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Their first real dip in form,
This review is from: Play to Kill (Hardcover)
PJ and Traci Lambrecht's Monkeewrench series has, to date, been one of the stand out crime series of the past decade. Some readers felt that previous novel Snow Blind marked the start of a downturn, and while I didn't agree, unfortunately it has to be acknowledged that Play To Kill does not live up to the same high standards of the previous books in the series.
So, why? Well, we still have the excellent detective duo of Leo Magozzi and Gino Rolseth. Check. We have much more of the Monkeewrench team than in Snow Blind. Check. We have a plot that makes sense and is exciting... no, hang on. This is where it starts to unravel.
The principal problem with Snow Blind can be traced to two sources. One is the introduction of FBI agent John Smith to the team. The previous novels worked so well because Grace Macbride and her team of computer experts worked completely independently, Grace's on-off relationship with Magozzi providing the crucial link. But here, Smith rather gets in the way. For a supposedly experienced FBI agent, he seems remarkably naive about the investigative process (at one point, he realises he's learned more in two minutes watching Magozzi and Rolseth than in several years previously).
And there's another big problem here. The story inexplicably meanders into a subplot about bombs being planted all over the city. This could have been the basis for an entire novel, but here it's all treated rather casually and feels very much like the writers were running out of ideas. Either that or they had too many ideas, wanted to get this plot in there somewhere, and were worried that they wouldn't get commissioned to write another book. Whatever the reason, it's all a bit daft.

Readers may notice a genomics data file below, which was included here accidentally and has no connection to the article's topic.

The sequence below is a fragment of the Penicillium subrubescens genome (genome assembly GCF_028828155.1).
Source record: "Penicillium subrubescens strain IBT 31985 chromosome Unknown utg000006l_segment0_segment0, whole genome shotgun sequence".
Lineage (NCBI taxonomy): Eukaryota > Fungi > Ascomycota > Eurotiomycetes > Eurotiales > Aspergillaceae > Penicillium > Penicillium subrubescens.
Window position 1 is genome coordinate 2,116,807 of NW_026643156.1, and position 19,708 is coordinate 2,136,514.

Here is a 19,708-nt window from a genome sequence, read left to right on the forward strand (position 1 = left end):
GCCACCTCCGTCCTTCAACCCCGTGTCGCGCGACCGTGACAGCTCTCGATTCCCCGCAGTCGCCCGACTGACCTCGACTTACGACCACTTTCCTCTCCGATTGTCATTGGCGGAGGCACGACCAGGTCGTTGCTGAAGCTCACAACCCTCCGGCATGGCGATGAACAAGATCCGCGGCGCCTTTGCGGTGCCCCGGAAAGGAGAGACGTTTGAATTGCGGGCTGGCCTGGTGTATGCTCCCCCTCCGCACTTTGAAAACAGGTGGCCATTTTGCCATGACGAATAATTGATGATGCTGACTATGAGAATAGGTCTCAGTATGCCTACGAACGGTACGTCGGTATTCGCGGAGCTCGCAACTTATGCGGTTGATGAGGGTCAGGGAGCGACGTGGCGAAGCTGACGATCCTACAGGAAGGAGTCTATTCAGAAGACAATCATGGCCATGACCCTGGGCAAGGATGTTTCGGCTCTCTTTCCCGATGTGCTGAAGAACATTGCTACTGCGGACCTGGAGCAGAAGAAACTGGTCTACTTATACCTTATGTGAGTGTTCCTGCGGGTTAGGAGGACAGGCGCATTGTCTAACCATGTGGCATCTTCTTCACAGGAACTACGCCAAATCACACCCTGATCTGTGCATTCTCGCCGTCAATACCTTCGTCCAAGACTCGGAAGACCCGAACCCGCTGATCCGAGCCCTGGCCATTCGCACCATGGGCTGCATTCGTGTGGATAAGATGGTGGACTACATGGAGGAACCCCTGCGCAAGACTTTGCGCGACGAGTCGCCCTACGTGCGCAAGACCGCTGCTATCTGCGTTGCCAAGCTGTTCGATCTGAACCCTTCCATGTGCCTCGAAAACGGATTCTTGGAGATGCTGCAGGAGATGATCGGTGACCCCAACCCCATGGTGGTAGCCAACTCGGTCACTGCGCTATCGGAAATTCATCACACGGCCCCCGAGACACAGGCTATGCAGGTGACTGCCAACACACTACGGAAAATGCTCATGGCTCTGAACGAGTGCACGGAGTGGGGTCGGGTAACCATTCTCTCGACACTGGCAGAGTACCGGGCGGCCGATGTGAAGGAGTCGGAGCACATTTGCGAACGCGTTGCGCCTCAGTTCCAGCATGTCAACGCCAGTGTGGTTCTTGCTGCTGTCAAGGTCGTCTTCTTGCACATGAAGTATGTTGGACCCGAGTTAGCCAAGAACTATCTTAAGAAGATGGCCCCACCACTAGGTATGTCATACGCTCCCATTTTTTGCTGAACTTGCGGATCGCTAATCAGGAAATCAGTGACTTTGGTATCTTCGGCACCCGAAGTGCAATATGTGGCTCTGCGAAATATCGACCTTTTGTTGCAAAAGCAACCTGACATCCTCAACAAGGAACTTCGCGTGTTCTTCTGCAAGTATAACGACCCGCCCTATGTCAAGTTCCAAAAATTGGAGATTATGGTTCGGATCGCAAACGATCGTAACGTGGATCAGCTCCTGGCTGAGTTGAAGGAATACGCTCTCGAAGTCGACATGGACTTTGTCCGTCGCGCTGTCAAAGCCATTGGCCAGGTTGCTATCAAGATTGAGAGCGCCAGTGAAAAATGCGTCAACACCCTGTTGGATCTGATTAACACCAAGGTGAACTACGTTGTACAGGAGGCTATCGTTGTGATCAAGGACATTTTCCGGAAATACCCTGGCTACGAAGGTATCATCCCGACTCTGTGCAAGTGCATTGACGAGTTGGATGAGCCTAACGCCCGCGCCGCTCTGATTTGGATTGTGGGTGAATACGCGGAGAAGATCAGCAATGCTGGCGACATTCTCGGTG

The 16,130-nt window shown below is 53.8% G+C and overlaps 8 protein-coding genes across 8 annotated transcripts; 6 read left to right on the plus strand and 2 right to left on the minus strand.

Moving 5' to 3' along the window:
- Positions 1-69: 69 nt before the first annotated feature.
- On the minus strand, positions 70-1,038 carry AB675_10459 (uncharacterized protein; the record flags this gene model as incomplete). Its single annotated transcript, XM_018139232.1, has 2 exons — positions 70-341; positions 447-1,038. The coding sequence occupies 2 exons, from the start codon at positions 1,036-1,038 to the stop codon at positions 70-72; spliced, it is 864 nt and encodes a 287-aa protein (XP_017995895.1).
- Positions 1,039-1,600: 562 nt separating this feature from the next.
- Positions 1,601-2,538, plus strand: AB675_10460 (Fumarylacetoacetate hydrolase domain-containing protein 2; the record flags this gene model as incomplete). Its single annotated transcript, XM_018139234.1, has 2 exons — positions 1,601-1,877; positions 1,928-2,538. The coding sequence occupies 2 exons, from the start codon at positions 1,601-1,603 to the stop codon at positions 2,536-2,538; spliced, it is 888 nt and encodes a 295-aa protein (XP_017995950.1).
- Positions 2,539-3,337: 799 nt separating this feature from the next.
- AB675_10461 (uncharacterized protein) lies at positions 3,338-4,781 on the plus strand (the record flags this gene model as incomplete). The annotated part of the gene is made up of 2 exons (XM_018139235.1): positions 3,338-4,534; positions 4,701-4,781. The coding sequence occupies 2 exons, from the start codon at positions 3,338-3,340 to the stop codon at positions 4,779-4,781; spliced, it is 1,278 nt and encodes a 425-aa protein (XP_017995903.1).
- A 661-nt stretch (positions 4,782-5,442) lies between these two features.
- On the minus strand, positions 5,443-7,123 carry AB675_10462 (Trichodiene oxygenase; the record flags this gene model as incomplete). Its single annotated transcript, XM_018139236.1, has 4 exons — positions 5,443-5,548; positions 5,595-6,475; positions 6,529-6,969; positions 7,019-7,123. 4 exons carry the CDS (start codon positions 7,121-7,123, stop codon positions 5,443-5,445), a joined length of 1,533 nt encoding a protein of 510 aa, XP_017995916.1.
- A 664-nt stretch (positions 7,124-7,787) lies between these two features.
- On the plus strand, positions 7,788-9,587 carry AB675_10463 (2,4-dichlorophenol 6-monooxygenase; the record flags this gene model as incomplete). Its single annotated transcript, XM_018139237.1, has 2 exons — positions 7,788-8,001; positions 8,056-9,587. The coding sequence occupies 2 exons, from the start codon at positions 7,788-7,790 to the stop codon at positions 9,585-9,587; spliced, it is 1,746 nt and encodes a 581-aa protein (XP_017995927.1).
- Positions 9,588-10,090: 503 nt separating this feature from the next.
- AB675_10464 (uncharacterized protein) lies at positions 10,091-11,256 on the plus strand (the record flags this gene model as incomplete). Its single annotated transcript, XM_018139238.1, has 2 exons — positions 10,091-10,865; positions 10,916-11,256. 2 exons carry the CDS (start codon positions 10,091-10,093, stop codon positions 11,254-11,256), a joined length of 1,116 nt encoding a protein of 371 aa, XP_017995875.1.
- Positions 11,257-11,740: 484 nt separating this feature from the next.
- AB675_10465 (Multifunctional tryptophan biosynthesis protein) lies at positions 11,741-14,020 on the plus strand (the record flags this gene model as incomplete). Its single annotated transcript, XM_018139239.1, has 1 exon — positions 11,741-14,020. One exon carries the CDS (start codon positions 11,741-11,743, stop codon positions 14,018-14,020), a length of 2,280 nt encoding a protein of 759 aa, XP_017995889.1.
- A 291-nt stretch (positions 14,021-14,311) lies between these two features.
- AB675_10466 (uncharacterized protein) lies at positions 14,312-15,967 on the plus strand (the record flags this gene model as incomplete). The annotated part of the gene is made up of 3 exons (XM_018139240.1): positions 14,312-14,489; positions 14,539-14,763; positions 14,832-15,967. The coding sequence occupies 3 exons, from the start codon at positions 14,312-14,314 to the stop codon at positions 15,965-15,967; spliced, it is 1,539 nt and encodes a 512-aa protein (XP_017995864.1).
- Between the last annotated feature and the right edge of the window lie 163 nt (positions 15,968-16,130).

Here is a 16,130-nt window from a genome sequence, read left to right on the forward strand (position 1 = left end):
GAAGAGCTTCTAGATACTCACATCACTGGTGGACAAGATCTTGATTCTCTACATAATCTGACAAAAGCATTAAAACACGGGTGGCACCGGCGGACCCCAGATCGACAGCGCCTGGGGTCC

Somehow, despite the problems described above, Play To Kill still manages to be entertaining. It won't put me off reading the next book in the series, should there be one - the rather rushed and odd ending puts that in some doubt - but it does mark the first real drop in standards from the Lambrechts, surprising given the amount of time between the previous book and this. Whatever you do, don't read this as your first PJ Tracy book. Go back and read the superb Want to Play? first. Play To Kill only manages to be average, and given what the authors are capable of, it's a disappointment.